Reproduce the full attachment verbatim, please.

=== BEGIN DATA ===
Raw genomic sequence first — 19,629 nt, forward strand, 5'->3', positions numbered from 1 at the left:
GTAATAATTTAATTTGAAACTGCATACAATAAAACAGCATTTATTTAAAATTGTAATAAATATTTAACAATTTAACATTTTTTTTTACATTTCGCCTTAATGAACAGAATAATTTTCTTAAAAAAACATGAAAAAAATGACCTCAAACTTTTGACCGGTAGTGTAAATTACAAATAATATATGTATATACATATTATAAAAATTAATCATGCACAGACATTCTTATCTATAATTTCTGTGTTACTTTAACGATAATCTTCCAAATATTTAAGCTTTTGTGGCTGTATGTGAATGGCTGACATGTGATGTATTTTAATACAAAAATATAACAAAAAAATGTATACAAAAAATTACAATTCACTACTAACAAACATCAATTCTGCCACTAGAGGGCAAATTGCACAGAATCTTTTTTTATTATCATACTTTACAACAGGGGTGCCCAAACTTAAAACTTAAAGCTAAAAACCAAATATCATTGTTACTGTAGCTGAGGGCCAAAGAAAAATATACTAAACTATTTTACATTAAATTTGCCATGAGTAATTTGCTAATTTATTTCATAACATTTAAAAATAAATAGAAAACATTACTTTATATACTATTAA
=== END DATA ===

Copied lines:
Raw genomic sequence first — 19,629 nt, forward strand, 5'->3', positions numbered from 1 at the left:
GTAATAATTTAATTTGAAACTGCATACAATAAAACAGCATTTATTTAAAATTGTAATAAATATTTAACAATTTAACATTTTTTTTTACATTTCGCCTTAATGAACAGAATAATTTTCTTAAAAAAACATGAAAAAAATGACCTCAAACTTTTGACCGGTAGTGTAAATTACAAATAATATATGTATATACATATTATAAAAATTAATCATGCACAGACATTCTTATCTATAATTTCTGTGTTACTTTAACGATAATCTTCCAAATATTTAAGCTTTTGTGGCTGTATGTGAATGGCTGACATGTGATGTATTTTAATACAAAAATATAACAAAAAAATGTATACAAAAAATTACAATTCACTACTAACAAACATCAATTCTGCCACTAGAGGGCAAATTGCACAGAATCTTTTTTTATTATCATACTTTACAACAGGGGTGCCCAAACTTAAAACTTAAAGCTAAAAACCAAATATCATTGTTACTGTAGCTGAGGGCCAAAGAAAAATATACTAAACTATTTTACATTAAATTTGCCATGAGTAATTTGCTAATTTATTTCATAACATTTAAAAATAAATAGAAAACATTACTTTATATACTATTAA